Posted by Paula Stuart-Warren on September 21, 2016 in Research

This article originally appeared in Ancestry Magazine, November-December 2007.

Recipe courtesy of Marsha Hoffman Rising, CG, FASG
Recipe courtesy of Marsha Hoffman Rising, CG, FASG

Family history clues can be anywhere. An old recipe card may note “these were always served by cousin Mary McGuire” or “Aunt Susie made this every Thanksgiving.” So where do you go from there?

  1. Start at the beginning. I was told that Bertha Christine Molzen Deschner, born 1880, wrote the recipe on this page. Somewhere in the back of my mind, I recalled a Kansas connection. Searching family trees at Ancestry.com, I found Bertha with a death date of 1973 in Harvey County, Kansas. She was married to Edward Deschner.
  1. Look for names. Bertha transcribed the recipe, but it was Lillian Molzen who created it. A search for her in family trees at Ancestry.com yielded a Lillian Steiner, born 1903, married to Lawrence G. Molzen—and a list of tree contributors to contact.
  1. Check the SSDI. A quick SSDI search gives death dates for Edward (1967), Bertha (1973), Lawrence (1977), and Lillian (2006). Each had a last residence in Harvey County, Kansas.
  2. Read the paper. Search for obituaries in online newspaper databases and via interlibrary loan from the Kansas State Historical Society to get details about the family.
  1. Find more people. Look for Kansas state and federal censuses and military records at Ancestry.com to help find other family members. Turn to your local Family History Center to order microfilmed vital, court, probate, and land records for Harvey County, Kansas, for an even bigger picture.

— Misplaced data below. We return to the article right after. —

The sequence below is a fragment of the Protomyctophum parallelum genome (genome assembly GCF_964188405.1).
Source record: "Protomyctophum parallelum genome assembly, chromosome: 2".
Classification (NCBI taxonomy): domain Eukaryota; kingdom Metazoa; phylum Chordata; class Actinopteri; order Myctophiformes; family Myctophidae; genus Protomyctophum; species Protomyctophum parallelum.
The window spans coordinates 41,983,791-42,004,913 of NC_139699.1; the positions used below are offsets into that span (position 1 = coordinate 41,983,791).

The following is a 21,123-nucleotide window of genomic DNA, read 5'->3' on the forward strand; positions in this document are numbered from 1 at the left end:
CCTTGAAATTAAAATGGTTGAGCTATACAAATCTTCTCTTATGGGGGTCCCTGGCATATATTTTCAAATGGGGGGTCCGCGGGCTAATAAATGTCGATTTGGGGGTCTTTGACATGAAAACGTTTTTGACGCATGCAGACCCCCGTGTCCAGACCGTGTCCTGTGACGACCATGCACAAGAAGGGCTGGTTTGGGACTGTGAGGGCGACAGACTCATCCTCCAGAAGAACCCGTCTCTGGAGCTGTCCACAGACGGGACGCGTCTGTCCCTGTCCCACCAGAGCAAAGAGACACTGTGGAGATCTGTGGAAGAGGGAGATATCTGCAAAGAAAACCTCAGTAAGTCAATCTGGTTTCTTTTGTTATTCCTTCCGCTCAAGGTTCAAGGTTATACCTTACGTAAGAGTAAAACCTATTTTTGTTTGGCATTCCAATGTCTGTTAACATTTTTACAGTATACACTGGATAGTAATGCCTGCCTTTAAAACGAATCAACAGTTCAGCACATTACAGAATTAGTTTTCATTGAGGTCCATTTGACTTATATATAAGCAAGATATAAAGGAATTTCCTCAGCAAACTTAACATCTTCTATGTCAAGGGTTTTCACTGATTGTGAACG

Paula Stuart-Warren

Paula Stuart-Warren works full time in the area of genealogical and historical research, lecturing, consulting, and writing. She has been a Board-certified genealogist since 1988, passing the every-five-year renewal assessments by the national Board for Certification of Genealogists. She is a firm believer in continuing education in genealogy and strives to keep up-to-date by participating in national and local conferences, reading the publications of many genealogical and historical organizations and individuals both off and online. She completed the week-long U.S. National Institute of Genealogical Research held at the National Archives in Washington, DC. Learn more at her blog: paulastuartwarren.blogspot.com or follow her on Twitter at @PaulaStuartWarr.

4 Comments

  1. Carol Kuse

    Also check funeral homes, churches, cemetery records. If it is someone who died during a war, check when the war was over, and they start sending the deceased servicemen home. This is when they will/can publish obituaries and welcome home ceremonies.

  2. Michelle Enke

    Since this article’s original publication in 2007, the Kansas State Historical Society has partnered with Newspapers.com to digitize many of the state’s pre-1922 newspapers. This is a wonderful resource for genealogists and local historians to locate those hard-to-find newspaper articles.

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